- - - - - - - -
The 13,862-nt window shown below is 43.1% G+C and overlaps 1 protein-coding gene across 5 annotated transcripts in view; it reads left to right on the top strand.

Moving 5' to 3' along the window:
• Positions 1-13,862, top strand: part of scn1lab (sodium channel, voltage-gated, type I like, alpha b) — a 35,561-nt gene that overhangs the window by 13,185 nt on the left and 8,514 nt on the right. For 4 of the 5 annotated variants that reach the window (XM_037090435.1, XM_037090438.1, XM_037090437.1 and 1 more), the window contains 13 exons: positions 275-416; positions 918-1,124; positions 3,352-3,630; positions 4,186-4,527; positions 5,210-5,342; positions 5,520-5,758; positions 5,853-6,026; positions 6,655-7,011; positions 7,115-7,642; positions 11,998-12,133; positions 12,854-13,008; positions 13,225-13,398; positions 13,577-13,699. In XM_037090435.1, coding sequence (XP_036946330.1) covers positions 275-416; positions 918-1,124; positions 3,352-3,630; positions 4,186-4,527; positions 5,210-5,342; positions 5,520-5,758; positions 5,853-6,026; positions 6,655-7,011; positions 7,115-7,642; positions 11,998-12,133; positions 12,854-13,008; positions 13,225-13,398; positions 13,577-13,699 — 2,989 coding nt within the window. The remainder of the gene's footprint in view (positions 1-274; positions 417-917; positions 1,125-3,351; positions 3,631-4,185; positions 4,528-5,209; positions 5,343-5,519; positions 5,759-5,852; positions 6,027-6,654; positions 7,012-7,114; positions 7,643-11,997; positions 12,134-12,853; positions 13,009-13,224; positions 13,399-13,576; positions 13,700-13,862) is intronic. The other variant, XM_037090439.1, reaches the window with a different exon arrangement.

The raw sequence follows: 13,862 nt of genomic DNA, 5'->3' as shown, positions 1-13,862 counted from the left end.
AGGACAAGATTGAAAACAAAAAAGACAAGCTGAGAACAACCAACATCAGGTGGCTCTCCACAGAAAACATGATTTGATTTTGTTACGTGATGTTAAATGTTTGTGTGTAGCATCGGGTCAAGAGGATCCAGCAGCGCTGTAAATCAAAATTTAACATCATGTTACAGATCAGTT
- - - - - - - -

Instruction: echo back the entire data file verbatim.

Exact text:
The 13,862-nt window shown below is 43.1% G+C and overlaps 1 protein-coding gene across 5 annotated transcripts in view; it reads left to right on the top strand.

Moving 5' to 3' along the window:
• Positions 1-13,862, top strand: part of scn1lab (sodium channel, voltage-gated, type I like, alpha b) — a 35,561-nt gene that overhangs the window by 13,185 nt on the left and 8,514 nt on the right. For 4 of the 5 annotated variants that reach the window (XM_037090435.1, XM_037090438.1, XM_037090437.1 and 1 more), the window contains 13 exons: positions 275-416; positions 918-1,124; positions 3,352-3,630; positions 4,186-4,527; positions 5,210-5,342; positions 5,520-5,758; positions 5,853-6,026; positions 6,655-7,011; positions 7,115-7,642; positions 11,998-12,133; positions 12,854-13,008; positions 13,225-13,398; positions 13,577-13,699. In XM_037090435.1, coding sequence (XP_036946330.1) covers positions 275-416; positions 918-1,124; positions 3,352-3,630; positions 4,186-4,527; positions 5,210-5,342; positions 5,520-5,758; positions 5,853-6,026; positions 6,655-7,011; positions 7,115-7,642; positions 11,998-12,133; positions 12,854-13,008; positions 13,225-13,398; positions 13,577-13,699 — 2,989 coding nt within the window. The remainder of the gene's footprint in view (positions 1-274; positions 417-917; positions 1,125-3,351; positions 3,631-4,185; positions 4,528-5,209; positions 5,343-5,519; positions 5,759-5,852; positions 6,027-6,654; positions 7,012-7,114; positions 7,643-11,997; positions 12,134-12,853; positions 13,009-13,224; positions 13,399-13,576; positions 13,700-13,862) is intronic. The other variant, XM_037090439.1, reaches the window with a different exon arrangement.

The raw sequence follows: 13,862 nt of genomic DNA, 5'->3' as shown, positions 1-13,862 counted from the left end.
AGGACAAGATTGAAAACAAAAAAGACAAGCTGAGAACAACCAACATCAGGTGGCTCTCCACAGAAAACATGATTTGATTTTGTTACGTGATGTTAAATGTTTGTGTGTAGCATCGGGTCAAGAGGATCCAGCAGCGCTGTAAATCAAAATTTAACATCATGTTACAGATCAGTT